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BCRI Oral History- An Interview with Hattie Felder

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This podcast is part of the series: BCRI Oral History


Birmingham Civil Rights Institute


Birmingham Civil Rights Institute


Hattie M. Felder was born in Orrville in Dallas County, Alabama in 1928.  When she was 21 years old, Felder moved to Birmingham, where she could live with extended family while completing school and supporting a child.  She attended beauty school at night and worked in the kitchen at a nursing home during the day.  Even then, in the early 1950s, Felder was a member of the National Association for the Advancement of Colored People (NAACP), which the State of Alabama shut down in 1956.  When former members and leaders of the NAACP formed the Alabama Christian Movement for Human Rights, Felder joined it as well. 
Many adults in the Black community did not openly participate in Movement activities because they feared loss of their or their spouse's jobs.  Felder, however, was self-employed as a beautician, so she did not hesitate to go to jail on Easter Sunday 1963.

Listen to Hattie Felder tell what it was like to be involved in the NAACP in Alabama in the 1950s.

Length: 02:36

Content Areas: Social Studies

Alabama Course of Study Alignments and/or Professional Development Standard Alignments:

SS2010 (4) Alabama Studies
14. Analyze the modern Civil Rights Movement to determine the social, political, and economic impact on Alabama.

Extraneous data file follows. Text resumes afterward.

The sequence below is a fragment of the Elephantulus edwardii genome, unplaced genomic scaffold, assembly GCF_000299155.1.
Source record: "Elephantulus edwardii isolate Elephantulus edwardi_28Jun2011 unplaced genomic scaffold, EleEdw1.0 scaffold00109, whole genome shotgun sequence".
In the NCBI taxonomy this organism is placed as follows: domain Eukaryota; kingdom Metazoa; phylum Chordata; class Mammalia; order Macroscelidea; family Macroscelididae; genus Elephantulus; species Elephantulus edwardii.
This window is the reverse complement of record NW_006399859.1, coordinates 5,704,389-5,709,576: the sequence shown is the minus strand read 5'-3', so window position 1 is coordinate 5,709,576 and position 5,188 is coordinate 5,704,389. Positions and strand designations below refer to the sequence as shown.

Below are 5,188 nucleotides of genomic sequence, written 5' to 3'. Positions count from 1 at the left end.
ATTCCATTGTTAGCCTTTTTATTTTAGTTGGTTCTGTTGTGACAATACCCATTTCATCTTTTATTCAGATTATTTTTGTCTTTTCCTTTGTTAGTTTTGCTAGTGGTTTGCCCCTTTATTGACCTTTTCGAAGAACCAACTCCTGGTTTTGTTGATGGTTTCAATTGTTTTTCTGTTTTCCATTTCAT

• Recognizing important persons of the modern Civil Rights Movement, including Martin Luther King, Jr.; George C. Wallace; Rosa Parks; Fred Shuttlesworth; John Lewis; Malcolm X; Thurgood Marshall; Hugo Black; and Ralph David Abernathy
  • Describing events of the modern Civil Rights Movement, including the Montgomery Bus Boycott, the Sixteenth Street Baptist Church bombing in Birmingham, the Freedom Riders bus bombing, and the Selma-to-Montgomery March
  • Explaining benefits of the Civil Rights Act of 1964, the Voting Rights Act of 1965, and Brown versus Board of Education Supreme Court case of 1954
  • Using vocabulary associated with the modern Civil Rights Movement, including discrimination, prejudice, segregation, integration, suffrage, and rights
    SS2010 (6) United States Studies: The Industrial Revolution to the Present
    9. Critique major social and cultural changes in the United States since World War II.
  • Identifying key persons and events of the modern Civil Rights Movement
  • Examples: persons—Martin Luther King Jr.; Rosa Parks; Fred Shuttlesworth; John Lewis (Alabama)
    events—Brown versus Board of Education, Montgomery Bus Boycott, student protests, Freedom Rides, Selma-to-Montgomery Voting Rights March, political assassinations (Alabama)
  • Describing the changing role of women in United States' society and how it affected the family unit
  • Examples: women in the workplace, latchkey children
  • Recognizing the impact of music genres and artists on United States' culture since World War II
  • Examples: genres—protest songs; Motown, rock and roll, rap, folk, and country music
    artists—Elvis Presley, the Beatles, Bob Dylan, Aretha Franklin, Hank Williams (Alabama)
  • Identifying the impact of media, including newspapers, AM and FM radio, television, twenty-four hour sports and news programming, talk radio, and Internet social networking, on United States' culture since World War II


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